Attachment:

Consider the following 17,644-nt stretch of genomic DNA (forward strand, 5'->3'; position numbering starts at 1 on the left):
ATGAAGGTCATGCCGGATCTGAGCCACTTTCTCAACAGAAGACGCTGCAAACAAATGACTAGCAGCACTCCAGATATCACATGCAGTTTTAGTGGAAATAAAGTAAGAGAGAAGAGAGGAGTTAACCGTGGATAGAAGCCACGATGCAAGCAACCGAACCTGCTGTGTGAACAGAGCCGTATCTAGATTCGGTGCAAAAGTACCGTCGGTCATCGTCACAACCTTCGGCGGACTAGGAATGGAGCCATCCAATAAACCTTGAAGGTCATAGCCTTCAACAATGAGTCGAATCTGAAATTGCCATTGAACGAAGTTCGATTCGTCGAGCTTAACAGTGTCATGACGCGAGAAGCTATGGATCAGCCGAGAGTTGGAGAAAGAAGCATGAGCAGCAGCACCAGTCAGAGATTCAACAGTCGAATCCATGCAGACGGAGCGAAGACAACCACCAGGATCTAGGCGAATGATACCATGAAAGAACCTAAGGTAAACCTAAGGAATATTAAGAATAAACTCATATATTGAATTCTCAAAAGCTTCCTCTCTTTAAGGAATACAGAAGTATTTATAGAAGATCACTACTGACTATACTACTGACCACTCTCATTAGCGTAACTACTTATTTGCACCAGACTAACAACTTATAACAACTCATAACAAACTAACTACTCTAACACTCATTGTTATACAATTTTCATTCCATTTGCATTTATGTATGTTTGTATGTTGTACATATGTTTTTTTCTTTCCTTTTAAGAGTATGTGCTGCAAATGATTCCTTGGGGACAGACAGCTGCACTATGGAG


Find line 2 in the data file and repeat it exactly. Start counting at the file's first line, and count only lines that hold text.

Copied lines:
ATGAAGGTCATGCCGGATCTGAGCCACTTTCTCAACAGAAGACGCTGCAAACAAATGACTAGCAGCACTCCAGATATCACATGCAGTTTTAGTGGAAATAAAGTAAGAGAGAAGAGAGGAGTTAACCGTGGATAGAAGCCACGATGCAAGCAACCGAACCTGCTGTGTGAACAGAGCCGTATCTAGATTCGGTGCAAAAGTACCGTCGGTCATCGTCACAACCTTCGGCGGACTAGGAATGGAGCCATCCAATAAACCTTGAAGGTCATAGCCTTCAACAATGAGTCGAATCTGAAATTGCCATTGAACGAAGTTCGATTCGTCGAGCTTAACAGTGTCATGACGCGAGAAGCTATGGATCAGCCGAGAGTTGGAGAAAGAAGCATGAGCAGCAGCACCAGTCAGAGATTCAACAGTCGAATCCATGCAGACGGAGCGAAGACAACCACCAGGATCTAGGCGAATGATACCATGAAAGAACCTAAGGTAAACCTAAGGAATATTAAGAATAAACTCATATATTGAATTCTCAAAAGCTTCCTCTCTTTAAGGAATACAGAAGTATTTATAGAAGATCACTACTGACTATACTACTGACCACTCTCATTAGCGTAACTACTTATTTGCACCAGACTAACAACTTATAACAACTCATAACAAACTAACTACTCTAACACTCATTGTTATACAATTTTCATTCCATTTGCATTTATGTATGTTTGTATGTTGTACATATGTTTTTTTCTTTCCTTTTAAGAGTATGTGCTGCAAATGATTCCTTGGGGACAGACAGCTGCACTATGGAG